The trial put on display his “blame-the-victim” strategy, one he employed often to good effect. The former deputy homicide chief in the Manhattan DA’s office, in this case arguing that Jennifer Levin was responsible for her own death (strangulation by Chambers, during a sexual encounter in Central Park). Her bruised and battered body was found under a tree.
Everyone deserves a lawyer, even a psychopath like Chambers. Still, the defense sickened me, and I can recall that a woman who worked in the same office with me, (we were both paralegals) believed that poor Robert, the parochial-school boy, was indeed getting a raw deal (I don’t think I ever spoke with her again). Chambers of course, took a plea before the jury reached a verdict, and after serving his sentence, was re-imprisoned for narcotics sales and possesion.
I wonder if Litman was interested in Cicero because of Cicero’s career as a defense attorney in ancient Rome. Those trials established him as the most skilled orator in the history of the Republic. Cicero’s death, by order of Marc Antony, (along with the suicide of Cato), are seen as the events that signalled the end of the Republic.
Litman, lived on the Upper West Side, and died last year, after a long battle with lymphoma. In its obituary, the Times wrote,
While his cerebral approach to his cases seemed almost mathematical, Mr. Litman insisted that it was his love of literature, psychoanalysis and French film that taught him to appeal to the psychology of the jury and put cases in narrative form.
He was admired by defense lawyers and prosecutors alike for aggressive cross-examinations and closing arguments that often had an almost novelistic sweep. His talent as an amateur actor — his favorite film was “Twelve Angry Men” and he acted in an all-lawyer stage production based on it — served him well in the courtroom."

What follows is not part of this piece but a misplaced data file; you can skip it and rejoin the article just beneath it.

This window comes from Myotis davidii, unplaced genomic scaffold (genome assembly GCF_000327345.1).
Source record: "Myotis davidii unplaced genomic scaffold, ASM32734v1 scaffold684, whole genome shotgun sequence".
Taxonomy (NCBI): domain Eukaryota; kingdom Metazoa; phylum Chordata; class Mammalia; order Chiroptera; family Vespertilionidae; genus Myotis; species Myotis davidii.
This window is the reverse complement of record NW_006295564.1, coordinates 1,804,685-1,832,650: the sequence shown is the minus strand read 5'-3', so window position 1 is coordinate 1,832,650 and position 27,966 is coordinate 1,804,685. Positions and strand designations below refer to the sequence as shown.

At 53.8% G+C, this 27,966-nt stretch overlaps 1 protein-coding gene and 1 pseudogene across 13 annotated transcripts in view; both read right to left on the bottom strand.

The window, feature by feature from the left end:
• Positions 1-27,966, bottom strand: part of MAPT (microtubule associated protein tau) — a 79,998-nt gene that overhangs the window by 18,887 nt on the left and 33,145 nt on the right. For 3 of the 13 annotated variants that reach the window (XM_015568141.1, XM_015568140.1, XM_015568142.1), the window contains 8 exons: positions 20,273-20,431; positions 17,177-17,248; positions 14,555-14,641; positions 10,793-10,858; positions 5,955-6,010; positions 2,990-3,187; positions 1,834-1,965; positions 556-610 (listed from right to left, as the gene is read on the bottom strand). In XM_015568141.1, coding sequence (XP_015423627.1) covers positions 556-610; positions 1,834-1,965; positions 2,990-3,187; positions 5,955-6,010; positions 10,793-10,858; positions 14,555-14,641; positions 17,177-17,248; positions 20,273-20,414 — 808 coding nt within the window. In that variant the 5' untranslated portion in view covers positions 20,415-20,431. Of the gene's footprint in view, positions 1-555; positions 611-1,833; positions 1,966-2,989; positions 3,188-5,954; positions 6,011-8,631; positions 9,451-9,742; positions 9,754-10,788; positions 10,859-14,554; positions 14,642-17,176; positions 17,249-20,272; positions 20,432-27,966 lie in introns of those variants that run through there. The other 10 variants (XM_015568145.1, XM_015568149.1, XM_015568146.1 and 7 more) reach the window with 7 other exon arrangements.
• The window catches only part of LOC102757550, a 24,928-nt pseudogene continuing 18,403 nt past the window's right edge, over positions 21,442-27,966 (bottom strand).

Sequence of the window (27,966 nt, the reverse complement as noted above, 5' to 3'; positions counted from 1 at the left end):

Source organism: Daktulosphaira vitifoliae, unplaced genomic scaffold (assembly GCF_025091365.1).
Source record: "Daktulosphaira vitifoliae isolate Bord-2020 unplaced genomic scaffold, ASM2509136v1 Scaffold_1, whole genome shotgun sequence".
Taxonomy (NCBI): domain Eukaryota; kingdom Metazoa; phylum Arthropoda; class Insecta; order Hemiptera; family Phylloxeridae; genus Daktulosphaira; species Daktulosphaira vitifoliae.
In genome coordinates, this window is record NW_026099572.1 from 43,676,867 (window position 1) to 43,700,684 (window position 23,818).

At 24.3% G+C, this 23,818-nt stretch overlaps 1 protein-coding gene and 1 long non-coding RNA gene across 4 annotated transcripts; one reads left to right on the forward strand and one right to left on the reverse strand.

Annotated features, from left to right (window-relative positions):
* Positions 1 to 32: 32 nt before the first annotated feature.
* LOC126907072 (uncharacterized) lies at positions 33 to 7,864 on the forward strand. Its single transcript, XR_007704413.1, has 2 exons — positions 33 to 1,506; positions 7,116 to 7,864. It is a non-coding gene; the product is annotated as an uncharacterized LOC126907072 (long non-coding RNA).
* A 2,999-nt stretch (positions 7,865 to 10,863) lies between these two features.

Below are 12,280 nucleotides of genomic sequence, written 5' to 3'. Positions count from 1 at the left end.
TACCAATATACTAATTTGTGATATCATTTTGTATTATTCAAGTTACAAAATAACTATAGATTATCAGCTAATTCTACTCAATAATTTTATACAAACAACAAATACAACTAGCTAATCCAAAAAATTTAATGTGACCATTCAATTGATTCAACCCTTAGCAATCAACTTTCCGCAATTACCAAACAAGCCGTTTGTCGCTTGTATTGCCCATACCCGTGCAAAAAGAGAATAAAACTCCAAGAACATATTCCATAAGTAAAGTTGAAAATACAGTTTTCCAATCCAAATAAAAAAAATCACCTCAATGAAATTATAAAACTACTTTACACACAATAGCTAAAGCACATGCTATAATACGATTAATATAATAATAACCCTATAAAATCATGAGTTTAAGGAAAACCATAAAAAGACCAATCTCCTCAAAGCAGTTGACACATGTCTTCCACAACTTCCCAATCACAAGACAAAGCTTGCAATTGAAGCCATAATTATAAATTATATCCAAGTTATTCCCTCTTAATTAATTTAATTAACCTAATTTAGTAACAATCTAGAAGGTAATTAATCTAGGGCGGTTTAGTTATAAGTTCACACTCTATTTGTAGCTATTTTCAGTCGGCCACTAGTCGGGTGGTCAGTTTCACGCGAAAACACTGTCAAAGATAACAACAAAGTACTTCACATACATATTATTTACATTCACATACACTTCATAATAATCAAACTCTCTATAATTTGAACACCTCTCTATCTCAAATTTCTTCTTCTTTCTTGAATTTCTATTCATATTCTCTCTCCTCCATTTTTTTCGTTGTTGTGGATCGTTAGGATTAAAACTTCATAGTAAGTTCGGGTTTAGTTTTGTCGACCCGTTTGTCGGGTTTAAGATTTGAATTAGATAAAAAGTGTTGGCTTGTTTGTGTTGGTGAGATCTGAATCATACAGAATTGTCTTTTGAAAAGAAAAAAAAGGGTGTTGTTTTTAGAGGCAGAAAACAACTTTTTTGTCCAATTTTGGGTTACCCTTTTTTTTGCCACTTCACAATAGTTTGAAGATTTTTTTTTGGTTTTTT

So the Brooklyn Bridge is celebrating the anniversary of its opening today, in low-key fashion. Back in 1983 though, the centenary was a big deal. Lots of fireworks, and the FDR Drive was closed to cars, so people could get a good view.
I was working as a messenger for a downtown law firm at the time and brought my camera and tripod in to work, to capture the evening’s festivities.
Earlier that day, I was making my rounds in midtown, and as I was approaching Fifth Avenue, I noticed a blonde woman walking with her arms through those of the gentlemen on either side of her, crossing the street.
They turned to cross 55th street, and as they stood waiting for the light, no one seemed to recognize them. I tapped Paul on the shoulder.
“Mr McCartney?”, I said, as I tapped Paul on the shoulder.
“Yes?” he said, turning around.
“It’s a pleasure to meet you.”
“It’s a pleasure to meet you”, he said, shaking my hand.
I only remember two more things…how beautiful Linda was; I know everyone (including me) thought of her as ‘plain’, but up close, she had a real “Ivory Snow” beauty about her. I also remember running towards Madison Avenue, looking for a payphone. I found one in a parking garage. I called my dad in his office, and when he picked up, I screamed, “I just shook hands with Paul McCartney!” My parents owned a copy of Sgt. Pepper’s, in case the hippies broke the door in, but that was about the extent of their rock & roll knowledge.
Twenty-eight years later, still, every time I see a video of McCartney, I glance at his right hand. And no, no pictures. I didn’t want to schlep my camera around on my runs, so I had left it at the office.
That is over $63 million of stuff that we have go buy more of.
If someone spent that much money beating on me, that would give me a hint about their opinion of me.
Military action is serious stuff. I’m so very grateful to the men and women who are risking their lives. Because it is serious, I’m also glad to see that the United States seems to have picked a name for this operation, “Odyssey Dawn” that doesn’t seem to have been made for t-shirts or bumper stickers. Hopefully this is breaks the patttern of crap like “Enduring Freedom”, “Desert Storm”, etc., This isn’t a video-game, or something for a guy listening to Kid Rock, to pump his fist at, and say, “Yeah!”.